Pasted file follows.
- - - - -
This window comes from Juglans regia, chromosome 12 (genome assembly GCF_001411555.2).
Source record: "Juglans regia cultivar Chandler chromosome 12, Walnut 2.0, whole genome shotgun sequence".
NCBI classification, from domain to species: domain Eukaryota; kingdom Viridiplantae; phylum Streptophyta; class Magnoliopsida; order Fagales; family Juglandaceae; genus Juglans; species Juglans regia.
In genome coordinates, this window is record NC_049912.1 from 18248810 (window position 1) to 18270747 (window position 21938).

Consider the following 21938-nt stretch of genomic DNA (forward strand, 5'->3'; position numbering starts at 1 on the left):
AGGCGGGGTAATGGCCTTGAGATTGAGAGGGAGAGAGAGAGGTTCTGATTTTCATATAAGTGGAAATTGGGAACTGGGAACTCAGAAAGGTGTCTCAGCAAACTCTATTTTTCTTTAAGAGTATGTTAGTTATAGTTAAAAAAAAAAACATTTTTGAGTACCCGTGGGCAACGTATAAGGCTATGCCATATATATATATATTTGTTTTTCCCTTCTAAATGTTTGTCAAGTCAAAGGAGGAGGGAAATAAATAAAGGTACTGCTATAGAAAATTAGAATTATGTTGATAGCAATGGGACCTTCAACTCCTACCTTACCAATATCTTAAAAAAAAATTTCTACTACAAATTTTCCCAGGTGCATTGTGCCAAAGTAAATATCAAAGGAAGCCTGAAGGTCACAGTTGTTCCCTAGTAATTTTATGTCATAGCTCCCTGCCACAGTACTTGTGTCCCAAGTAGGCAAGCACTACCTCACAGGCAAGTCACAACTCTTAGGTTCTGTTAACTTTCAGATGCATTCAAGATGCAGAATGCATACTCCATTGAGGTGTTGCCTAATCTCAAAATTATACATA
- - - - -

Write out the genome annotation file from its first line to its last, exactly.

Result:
This window comes from Juglans regia, chromosome 12 (genome assembly GCF_001411555.2).
Source record: "Juglans regia cultivar Chandler chromosome 12, Walnut 2.0, whole genome shotgun sequence".
NCBI classification, from domain to species: domain Eukaryota; kingdom Viridiplantae; phylum Streptophyta; class Magnoliopsida; order Fagales; family Juglandaceae; genus Juglans; species Juglans regia.
In genome coordinates, this window is record NC_049912.1 from 18248810 (window position 1) to 18270747 (window position 21938).

Consider the following 21938-nt stretch of genomic DNA (forward strand, 5'->3'; position numbering starts at 1 on the left):
AGGCGGGGTAATGGCCTTGAGATTGAGAGGGAGAGAGAGAGGTTCTGATTTTCATATAAGTGGAAATTGGGAACTGGGAACTCAGAAAGGTGTCTCAGCAAACTCTATTTTTCTTTAAGAGTATGTTAGTTATAGTTAAAAAAAAAAACATTTTTGAGTACCCGTGGGCAACGTATAAGGCTATGCCATATATATATATATTTGTTTTTCCCTTCTAAATGTTTGTCAAGTCAAAGGAGGAGGGAAATAAATAAAGGTACTGCTATAGAAAATTAGAATTATGTTGATAGCAATGGGACCTTCAACTCCTACCTTACCAATATCTTAAAAAAAAATTTCTACTACAAATTTTCCCAGGTGCATTGTGCCAAAGTAAATATCAAAGGAAGCCTGAAGGTCACAGTTGTTCCCTAGTAATTTTATGTCATAGCTCCCTGCCACAGTACTTGTGTCCCAAGTAGGCAAGCACTACCTCACAGGCAAGTCACAACTCTTAGGTTCTGTTAACTTTCAGATGCATTCAAGATGCAGAATGCATACTCCATTGAGGTGTTGCCTAATCTCAAAATTATACATA